February 24, 2024   7:46pm

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Traveling with the “right” guidebook can be a real asset to your trip. But when you’re standing in the bookstore gazing at the wealth of choices, how do you know which is best to choose when?

The following overview is based on this traveler’s experiences for the past 20+ years. The books listed here are really best for general trip planning as well as everyday touring. (In my next post, I’ll focus on the specialized — like City Walks, the Wallpaper and LUXE City guides, teNeuesCool Restaurants” and “Cool Shops” series, Style City, Art/Shop/Eat city guides as well as those gorgeous guides and maps put out by Knopf.)

One recommendation that applies to all: take more than one — it’s always really important to cross reference information.

Note from snoety: click the colored headings below to link to Amazon.

Frommer’s and Fodor’s: the mainstay guides with solid information, available by country, region and city
Great to get you started almost anywhere in the world (with Frommers a bit more “with it”).

Time Out Guides: Worldwide city guides (my current all around favorite)
Hippest of the lot. Spot-on hotel, restaurant and trendy nightspot recommendations, with excellent historical writing, and good walking tours to boot. Not pocket size, but small enough to take along.

DK Eyewitness Travel Guides: Country, city and area guides worldwide
Fabulous illustrations & photos with focus on history, culture, architecture — great for trip planning, but of minimal use for hotels/restaurants.
â–  Too large to carry. Tip: Think ahead and photocopy walking tours and museum guides to take along.

Lonely Planet: Country and city guides worldwide
â–  A must for Asia – the more remote the area, the more they excel. Typically geared to the independent wanderer vs. mainstream tourist.
â–  City guides (reasonably portable) have maps that work – you can actually find a restaurant down an alley in Tokyo or Shanghai – a triumph. Good city walking tours.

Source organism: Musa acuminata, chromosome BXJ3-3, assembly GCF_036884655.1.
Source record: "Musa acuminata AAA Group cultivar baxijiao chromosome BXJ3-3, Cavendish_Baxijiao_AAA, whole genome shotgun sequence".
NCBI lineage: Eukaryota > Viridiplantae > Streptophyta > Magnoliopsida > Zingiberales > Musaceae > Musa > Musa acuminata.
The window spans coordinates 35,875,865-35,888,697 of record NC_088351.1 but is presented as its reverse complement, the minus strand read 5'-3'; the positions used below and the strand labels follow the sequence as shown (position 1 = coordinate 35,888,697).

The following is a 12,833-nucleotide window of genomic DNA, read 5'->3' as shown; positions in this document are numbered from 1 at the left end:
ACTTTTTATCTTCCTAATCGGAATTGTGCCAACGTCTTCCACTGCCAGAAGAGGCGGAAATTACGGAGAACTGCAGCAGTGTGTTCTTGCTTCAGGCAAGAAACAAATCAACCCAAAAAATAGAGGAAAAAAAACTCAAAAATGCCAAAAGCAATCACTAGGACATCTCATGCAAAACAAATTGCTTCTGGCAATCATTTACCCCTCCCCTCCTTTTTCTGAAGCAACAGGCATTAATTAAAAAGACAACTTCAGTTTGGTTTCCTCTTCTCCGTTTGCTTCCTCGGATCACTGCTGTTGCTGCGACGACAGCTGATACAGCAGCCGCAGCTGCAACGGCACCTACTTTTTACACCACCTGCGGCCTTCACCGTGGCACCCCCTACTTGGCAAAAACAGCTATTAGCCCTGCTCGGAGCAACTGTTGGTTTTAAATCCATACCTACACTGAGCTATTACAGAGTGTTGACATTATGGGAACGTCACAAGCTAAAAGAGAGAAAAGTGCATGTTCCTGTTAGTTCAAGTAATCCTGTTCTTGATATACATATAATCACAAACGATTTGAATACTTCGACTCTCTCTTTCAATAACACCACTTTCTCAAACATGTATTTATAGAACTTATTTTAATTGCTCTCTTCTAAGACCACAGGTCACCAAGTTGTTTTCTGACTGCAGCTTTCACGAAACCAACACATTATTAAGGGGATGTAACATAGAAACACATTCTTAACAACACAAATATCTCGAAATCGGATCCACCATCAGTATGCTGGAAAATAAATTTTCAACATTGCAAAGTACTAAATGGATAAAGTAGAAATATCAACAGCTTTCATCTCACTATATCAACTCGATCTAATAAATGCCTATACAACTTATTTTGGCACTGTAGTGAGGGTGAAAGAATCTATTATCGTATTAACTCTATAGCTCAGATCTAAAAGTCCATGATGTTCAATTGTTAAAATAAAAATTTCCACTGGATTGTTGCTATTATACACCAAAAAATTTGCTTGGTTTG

Rough Guides
: Worldwide guides
Britain’s answer to Lonely Planet; extremely well written – and especially useful for less traveled areas of Europe like Croatia.

Rick Steves: Europe Country and City Guides
â–  Excellent city orientations, good walking tours, over-the-top self guided museum tours and excellent tips (like how to avoid the long lines to see the Reichstag in Berlin). Good information on travel routes between cities via train and how best to use public transportation once you have arrived in a city.
â–  Hotel and dining recommendations are geared to those on a budget, making it a good family-friendly series.XXXX


DK TOP 10 Guides
mainly to cities and also some regions worldwide. Literally organized by the 10 best everything, providing a good overview of the most important sights to see, with useful recommendations by area.

A new contender: Frommer’s Day by Day – 22 Smart Ways to See the City series with excellent walking tours.

Knopf City Map Guides: What to see, where to eat — all organized by area with fold-out maps for each.

teNeues Architecture & Design and:guides:Pocket-sized survey of architecture and design by category – hotel, retail, restaurant, etc.

Buying guidebooks is always a great excuse to go to the local bookstore where you can browse among the choices. New guides are coming out constantly, each with their own take on what’s new and different. It’s a personal matter in the end, so you should also tell us what guide books you’ve had success with and why. We’ll pass it on to other snoety travelers!

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